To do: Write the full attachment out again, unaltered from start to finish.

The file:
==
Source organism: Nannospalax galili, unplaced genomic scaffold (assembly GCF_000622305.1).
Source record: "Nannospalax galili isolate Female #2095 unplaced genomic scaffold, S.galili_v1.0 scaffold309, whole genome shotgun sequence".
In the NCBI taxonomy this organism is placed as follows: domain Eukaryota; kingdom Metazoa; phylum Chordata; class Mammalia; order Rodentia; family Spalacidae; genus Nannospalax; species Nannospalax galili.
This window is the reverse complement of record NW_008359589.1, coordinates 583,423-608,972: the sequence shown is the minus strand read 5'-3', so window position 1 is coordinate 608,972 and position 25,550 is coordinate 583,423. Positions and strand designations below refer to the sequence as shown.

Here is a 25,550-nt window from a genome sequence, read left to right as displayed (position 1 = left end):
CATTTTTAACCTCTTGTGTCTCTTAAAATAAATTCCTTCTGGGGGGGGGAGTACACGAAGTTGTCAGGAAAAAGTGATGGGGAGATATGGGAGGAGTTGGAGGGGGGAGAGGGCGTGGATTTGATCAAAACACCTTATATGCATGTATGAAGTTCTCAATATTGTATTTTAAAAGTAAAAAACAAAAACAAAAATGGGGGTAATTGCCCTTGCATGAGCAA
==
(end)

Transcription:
Source organism: Nannospalax galili, unplaced genomic scaffold (assembly GCF_000622305.1).
Source record: "Nannospalax galili isolate Female #2095 unplaced genomic scaffold, S.galili_v1.0 scaffold309, whole genome shotgun sequence".
In the NCBI taxonomy this organism is placed as follows: domain Eukaryota; kingdom Metazoa; phylum Chordata; class Mammalia; order Rodentia; family Spalacidae; genus Nannospalax; species Nannospalax galili.
This window is the reverse complement of record NW_008359589.1, coordinates 583,423-608,972: the sequence shown is the minus strand read 5'-3', so window position 1 is coordinate 608,972 and position 25,550 is coordinate 583,423. Positions and strand designations below refer to the sequence as shown.

Here is a 25,550-nt window from a genome sequence, read left to right as displayed (position 1 = left end):
CATTTTTAACCTCTTGTGTCTCTTAAAATAAATTCCTTCTGGGGGGGGGAGTACACGAAGTTGTCAGGAAAAAGTGATGGGGAGATATGGGAGGAGTTGGAGGGGGGAGAGGGCGTGGATTTGATCAAAACACCTTATATGCATGTATGAAGTTCTCAATATTGTATTTTAAAAGTAAAAAACAAAAACAAAAATGGGGGTAATTGCCCTTGCATGAGCAA